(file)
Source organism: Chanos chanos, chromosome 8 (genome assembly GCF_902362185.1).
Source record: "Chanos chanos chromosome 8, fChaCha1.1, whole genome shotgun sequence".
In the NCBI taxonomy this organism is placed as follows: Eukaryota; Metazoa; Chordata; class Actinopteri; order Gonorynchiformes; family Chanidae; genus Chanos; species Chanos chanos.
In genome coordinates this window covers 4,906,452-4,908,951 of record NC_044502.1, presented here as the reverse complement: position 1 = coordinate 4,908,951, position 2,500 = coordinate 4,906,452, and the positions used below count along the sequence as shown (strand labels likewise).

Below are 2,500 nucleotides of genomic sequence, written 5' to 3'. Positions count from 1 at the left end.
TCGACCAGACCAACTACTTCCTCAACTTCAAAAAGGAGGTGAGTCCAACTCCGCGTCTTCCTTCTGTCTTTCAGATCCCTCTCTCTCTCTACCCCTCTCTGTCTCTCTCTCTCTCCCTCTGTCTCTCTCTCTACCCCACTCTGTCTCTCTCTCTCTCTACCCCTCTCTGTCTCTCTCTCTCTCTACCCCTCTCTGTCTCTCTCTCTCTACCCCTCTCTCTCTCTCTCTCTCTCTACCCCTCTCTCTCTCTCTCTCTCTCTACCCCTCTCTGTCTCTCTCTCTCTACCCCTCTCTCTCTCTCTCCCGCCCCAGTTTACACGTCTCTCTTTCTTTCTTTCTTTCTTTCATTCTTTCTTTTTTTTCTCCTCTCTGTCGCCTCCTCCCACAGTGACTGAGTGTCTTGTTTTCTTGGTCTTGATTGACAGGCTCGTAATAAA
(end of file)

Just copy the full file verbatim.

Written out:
Source organism: Chanos chanos, chromosome 8 (genome assembly GCF_902362185.1).
Source record: "Chanos chanos chromosome 8, fChaCha1.1, whole genome shotgun sequence".
In the NCBI taxonomy this organism is placed as follows: Eukaryota; Metazoa; Chordata; class Actinopteri; order Gonorynchiformes; family Chanidae; genus Chanos; species Chanos chanos.
In genome coordinates this window covers 4,906,452-4,908,951 of record NC_044502.1, presented here as the reverse complement: position 1 = coordinate 4,908,951, position 2,500 = coordinate 4,906,452, and the positions used below count along the sequence as shown (strand labels likewise).

Below are 2,500 nucleotides of genomic sequence, written 5' to 3'. Positions count from 1 at the left end.
TCGACCAGACCAACTACTTCCTCAACTTCAAAAAGGAGGTGAGTCCAACTCCGCGTCTTCCTTCTGTCTTTCAGATCCCTCTCTCTCTCTACCCCTCTCTGTCTCTCTCTCTCTCCCTCTGTCTCTCTCTCTACCCCACTCTGTCTCTCTCTCTCTCTACCCCTCTCTGTCTCTCTCTCTCTCTACCCCTCTCTGTCTCTCTCTCTCTACCCCTCTCTCTCTCTCTCTCTCTCTACCCCTCTCTCTCTCTCTCTCTCTCTACCCCTCTCTGTCTCTCTCTCTCTACCCCTCTCTCTCTCTCTCCCGCCCCAGTTTACACGTCTCTCTTTCTTTCTTTCTTTCTTTCATTCTTTCTTTTTTTTCTCCTCTCTGTCGCCTCCTCCCACAGTGACTGAGTGTCTTGTTTTCTTGGTCTTGATTGACAGGCTCGTAATAAA